Tuesday, April 24, 2012

Helping Cancer Survivors

Nearly 80 percent of children treated for cancer are now cured of their original disease due to vast improvements made over decades past, according to the National Cancer Institute. However, the survivors of pediatric cancers are also more likely to have long-term health complications.

To assist these patients, Emory researchers created “SurvivorLink”™, at http://www.cancersurvivorlink.org/ for pediatric cancer survivors, their families, and physicians. Currently, SurvivorLink has 225 registered users, contains patient, provider, and research portals, along with educational materials on survivorship, and helpful links. 

Primary care physicians might have only two or three patients who are pediatric cancer survivors, and almost always with different diagnoses. “Doctors tell us that what they need are patient case summaries that are quickly and easily accessible”, said Ann Mertens, PHD, Developer of SurvivorLink, Pediatric Endocrinologist, and Medical Director of the Cancer Survivor Program at Children’s Healthcare of Atlanta.

Due to their original disease and harsh treatments such as chemotherapy and radiation, pediatric cancer survivors can suffer late effects such as osteoporosis, heart disease, lung problems, and secondary cancers. About 70 percent of pediatric cancer survivors experience chronic health conditions late in life.

Funded by a three year grant of more than $1 million from the Agency for Healthcare Research and Quality within HHS, the database connects patients and their families with the ability to virtually consolidate their medical histories, records, and follow-up care as they age and provide valuable information to their doctors.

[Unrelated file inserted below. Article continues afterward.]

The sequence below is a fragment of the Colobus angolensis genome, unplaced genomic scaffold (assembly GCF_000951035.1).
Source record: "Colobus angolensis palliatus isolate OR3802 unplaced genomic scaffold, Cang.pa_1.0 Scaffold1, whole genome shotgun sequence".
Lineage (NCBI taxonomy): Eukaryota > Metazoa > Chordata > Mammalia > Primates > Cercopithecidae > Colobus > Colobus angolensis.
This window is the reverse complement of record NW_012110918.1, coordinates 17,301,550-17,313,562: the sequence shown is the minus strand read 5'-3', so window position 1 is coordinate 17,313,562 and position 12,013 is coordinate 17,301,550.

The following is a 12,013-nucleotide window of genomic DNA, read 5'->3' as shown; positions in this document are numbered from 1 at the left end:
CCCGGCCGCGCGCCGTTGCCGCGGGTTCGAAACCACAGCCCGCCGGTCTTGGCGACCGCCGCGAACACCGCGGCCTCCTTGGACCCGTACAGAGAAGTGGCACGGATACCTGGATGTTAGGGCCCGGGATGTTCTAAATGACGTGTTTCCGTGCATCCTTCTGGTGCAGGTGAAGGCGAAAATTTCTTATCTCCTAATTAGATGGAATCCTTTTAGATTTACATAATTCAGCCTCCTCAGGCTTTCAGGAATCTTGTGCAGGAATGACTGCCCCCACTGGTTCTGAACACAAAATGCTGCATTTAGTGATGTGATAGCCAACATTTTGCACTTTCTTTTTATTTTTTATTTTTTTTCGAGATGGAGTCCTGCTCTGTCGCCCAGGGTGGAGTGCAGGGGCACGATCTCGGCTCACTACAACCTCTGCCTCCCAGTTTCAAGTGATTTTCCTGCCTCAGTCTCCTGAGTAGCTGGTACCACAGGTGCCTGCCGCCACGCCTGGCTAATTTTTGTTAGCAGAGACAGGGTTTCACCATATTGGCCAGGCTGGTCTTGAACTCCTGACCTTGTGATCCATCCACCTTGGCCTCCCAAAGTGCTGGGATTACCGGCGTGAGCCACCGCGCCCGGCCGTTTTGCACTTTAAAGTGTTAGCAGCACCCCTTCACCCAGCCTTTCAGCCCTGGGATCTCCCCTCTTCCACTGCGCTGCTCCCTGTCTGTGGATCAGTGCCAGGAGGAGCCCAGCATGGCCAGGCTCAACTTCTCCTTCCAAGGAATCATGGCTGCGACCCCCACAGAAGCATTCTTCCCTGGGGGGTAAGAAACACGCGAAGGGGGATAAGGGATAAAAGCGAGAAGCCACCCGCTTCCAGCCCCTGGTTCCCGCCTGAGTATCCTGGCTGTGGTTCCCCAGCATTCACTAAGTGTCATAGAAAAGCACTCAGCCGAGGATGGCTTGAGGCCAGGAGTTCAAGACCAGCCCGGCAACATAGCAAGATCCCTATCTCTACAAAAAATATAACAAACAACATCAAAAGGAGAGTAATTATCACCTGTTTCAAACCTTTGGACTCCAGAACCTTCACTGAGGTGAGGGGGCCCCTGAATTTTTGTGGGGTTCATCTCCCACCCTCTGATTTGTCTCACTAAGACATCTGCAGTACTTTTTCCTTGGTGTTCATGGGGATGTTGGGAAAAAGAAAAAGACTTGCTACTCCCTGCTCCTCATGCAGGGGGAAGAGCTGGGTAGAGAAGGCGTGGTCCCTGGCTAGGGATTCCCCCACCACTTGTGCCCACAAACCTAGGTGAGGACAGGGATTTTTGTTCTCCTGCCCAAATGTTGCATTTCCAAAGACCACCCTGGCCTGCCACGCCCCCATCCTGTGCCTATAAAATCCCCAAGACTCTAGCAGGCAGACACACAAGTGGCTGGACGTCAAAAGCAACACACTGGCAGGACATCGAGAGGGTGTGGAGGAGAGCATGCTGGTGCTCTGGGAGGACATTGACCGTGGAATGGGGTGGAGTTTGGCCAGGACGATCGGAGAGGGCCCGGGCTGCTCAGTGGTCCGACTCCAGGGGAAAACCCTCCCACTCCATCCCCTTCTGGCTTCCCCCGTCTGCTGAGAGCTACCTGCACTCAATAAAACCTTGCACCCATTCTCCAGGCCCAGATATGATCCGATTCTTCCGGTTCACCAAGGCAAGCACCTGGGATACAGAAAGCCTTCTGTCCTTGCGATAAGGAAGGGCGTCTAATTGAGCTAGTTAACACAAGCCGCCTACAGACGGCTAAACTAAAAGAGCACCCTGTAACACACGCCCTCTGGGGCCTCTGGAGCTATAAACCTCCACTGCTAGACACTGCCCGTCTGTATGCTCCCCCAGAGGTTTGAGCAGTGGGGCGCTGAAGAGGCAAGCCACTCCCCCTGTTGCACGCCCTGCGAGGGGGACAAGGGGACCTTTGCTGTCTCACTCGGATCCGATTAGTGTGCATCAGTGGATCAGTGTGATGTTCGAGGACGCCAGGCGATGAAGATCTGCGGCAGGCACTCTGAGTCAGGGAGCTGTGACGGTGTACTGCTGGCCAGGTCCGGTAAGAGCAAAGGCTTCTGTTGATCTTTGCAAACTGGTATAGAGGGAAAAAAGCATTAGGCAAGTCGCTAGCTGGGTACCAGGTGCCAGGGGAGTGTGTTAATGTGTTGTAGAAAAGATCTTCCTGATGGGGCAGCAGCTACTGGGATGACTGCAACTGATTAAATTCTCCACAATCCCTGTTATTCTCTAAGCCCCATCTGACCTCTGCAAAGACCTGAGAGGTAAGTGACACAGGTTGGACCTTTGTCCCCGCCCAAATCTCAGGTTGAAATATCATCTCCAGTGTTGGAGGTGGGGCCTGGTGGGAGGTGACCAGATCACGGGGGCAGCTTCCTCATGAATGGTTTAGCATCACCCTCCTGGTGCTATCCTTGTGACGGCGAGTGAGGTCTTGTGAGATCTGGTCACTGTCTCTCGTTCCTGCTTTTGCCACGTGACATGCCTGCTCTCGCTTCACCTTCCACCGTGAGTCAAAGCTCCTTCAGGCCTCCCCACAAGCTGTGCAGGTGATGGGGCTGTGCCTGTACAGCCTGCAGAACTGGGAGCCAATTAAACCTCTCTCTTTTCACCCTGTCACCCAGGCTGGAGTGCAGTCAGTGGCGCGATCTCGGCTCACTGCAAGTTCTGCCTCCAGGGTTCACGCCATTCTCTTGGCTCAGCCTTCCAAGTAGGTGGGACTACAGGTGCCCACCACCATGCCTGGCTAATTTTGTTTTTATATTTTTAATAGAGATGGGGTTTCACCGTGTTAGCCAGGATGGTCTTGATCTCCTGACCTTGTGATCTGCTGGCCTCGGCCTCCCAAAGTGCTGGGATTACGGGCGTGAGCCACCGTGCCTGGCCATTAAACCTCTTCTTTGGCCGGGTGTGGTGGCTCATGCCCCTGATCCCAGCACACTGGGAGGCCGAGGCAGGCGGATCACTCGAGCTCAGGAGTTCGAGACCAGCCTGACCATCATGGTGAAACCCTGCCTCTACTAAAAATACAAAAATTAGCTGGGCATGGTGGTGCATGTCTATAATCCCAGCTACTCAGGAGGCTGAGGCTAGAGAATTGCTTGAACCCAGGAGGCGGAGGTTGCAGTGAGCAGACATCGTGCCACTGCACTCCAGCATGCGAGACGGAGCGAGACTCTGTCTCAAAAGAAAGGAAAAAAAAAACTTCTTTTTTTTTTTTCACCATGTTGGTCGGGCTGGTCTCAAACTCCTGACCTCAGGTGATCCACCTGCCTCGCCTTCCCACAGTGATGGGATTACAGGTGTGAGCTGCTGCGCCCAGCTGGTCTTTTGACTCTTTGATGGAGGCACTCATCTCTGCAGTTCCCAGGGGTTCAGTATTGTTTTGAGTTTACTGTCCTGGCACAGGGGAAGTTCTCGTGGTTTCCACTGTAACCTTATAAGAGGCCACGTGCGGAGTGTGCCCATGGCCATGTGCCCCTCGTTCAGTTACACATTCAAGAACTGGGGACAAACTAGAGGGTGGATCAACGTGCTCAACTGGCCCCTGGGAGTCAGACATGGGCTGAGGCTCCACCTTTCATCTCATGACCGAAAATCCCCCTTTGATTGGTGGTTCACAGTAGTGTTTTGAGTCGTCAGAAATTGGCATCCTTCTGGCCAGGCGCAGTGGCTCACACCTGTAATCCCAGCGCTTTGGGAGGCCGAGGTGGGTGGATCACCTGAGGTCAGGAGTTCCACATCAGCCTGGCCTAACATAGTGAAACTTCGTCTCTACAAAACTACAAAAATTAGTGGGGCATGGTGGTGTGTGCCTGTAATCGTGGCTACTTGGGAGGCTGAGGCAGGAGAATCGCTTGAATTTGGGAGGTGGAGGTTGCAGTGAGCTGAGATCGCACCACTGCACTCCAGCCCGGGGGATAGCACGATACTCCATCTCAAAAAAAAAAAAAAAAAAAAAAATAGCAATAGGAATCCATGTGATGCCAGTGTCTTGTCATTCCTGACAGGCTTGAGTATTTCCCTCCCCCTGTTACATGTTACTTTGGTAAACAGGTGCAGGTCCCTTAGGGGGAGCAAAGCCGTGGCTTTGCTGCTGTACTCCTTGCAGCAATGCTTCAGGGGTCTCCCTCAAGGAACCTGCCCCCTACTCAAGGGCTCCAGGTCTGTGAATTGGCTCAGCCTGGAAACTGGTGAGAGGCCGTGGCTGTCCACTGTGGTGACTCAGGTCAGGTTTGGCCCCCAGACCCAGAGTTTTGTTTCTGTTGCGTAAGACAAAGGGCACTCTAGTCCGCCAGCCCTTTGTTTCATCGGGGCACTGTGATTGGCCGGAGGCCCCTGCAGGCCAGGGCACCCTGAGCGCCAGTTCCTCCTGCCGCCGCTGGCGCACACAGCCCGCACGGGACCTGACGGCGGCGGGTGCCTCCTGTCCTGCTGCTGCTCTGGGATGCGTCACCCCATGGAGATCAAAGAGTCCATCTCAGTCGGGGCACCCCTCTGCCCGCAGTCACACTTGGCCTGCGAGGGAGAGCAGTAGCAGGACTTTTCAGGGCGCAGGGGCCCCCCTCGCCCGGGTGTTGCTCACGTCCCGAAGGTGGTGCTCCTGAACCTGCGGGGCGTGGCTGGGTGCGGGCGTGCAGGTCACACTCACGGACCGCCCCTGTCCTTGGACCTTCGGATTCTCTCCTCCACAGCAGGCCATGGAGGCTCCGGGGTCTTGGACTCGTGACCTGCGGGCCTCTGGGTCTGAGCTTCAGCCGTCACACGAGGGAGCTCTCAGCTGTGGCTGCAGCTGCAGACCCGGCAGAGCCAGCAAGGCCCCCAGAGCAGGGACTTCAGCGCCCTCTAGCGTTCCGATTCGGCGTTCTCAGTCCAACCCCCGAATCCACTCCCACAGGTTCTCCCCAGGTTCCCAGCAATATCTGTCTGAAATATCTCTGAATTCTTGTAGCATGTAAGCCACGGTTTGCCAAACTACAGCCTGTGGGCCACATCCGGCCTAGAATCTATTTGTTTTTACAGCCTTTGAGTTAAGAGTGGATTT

In another move to help cancer survivors, University of Kansas (KU) research has led to the creation of a new startup company that will develop online curriculum for healthcare professionals involved in managing the care of cancer survivors. The goal is to create e-learning solutions to keep healthcare providers current on issues of importance to cancer survivors.

Cancer Survivorship Training Inc. (CST) has finalized a licensing agreement with KU to commercialize the research done by Dr. Jennifer Klemp, a researcher in the university’s departments of internal medicine, nursing, and psychology. According to Klemp, most cancer patients lack guidance on the healthcare they require for common late and long term effects of cancer or its treatment.

“More than one-third have unmet psychosocial needs. Also, many cancer patients do not receive adequate health promotion, cancer screening, and the proper coordination of care needed for post treatment and for long term survivorship.”

CIT will provide online and mobile resources to healthcare professionals to help them better treat and provide advice to cancer survivors. CST plans to officially launch its suite of online and mobile solutions to healthcare professionals in May.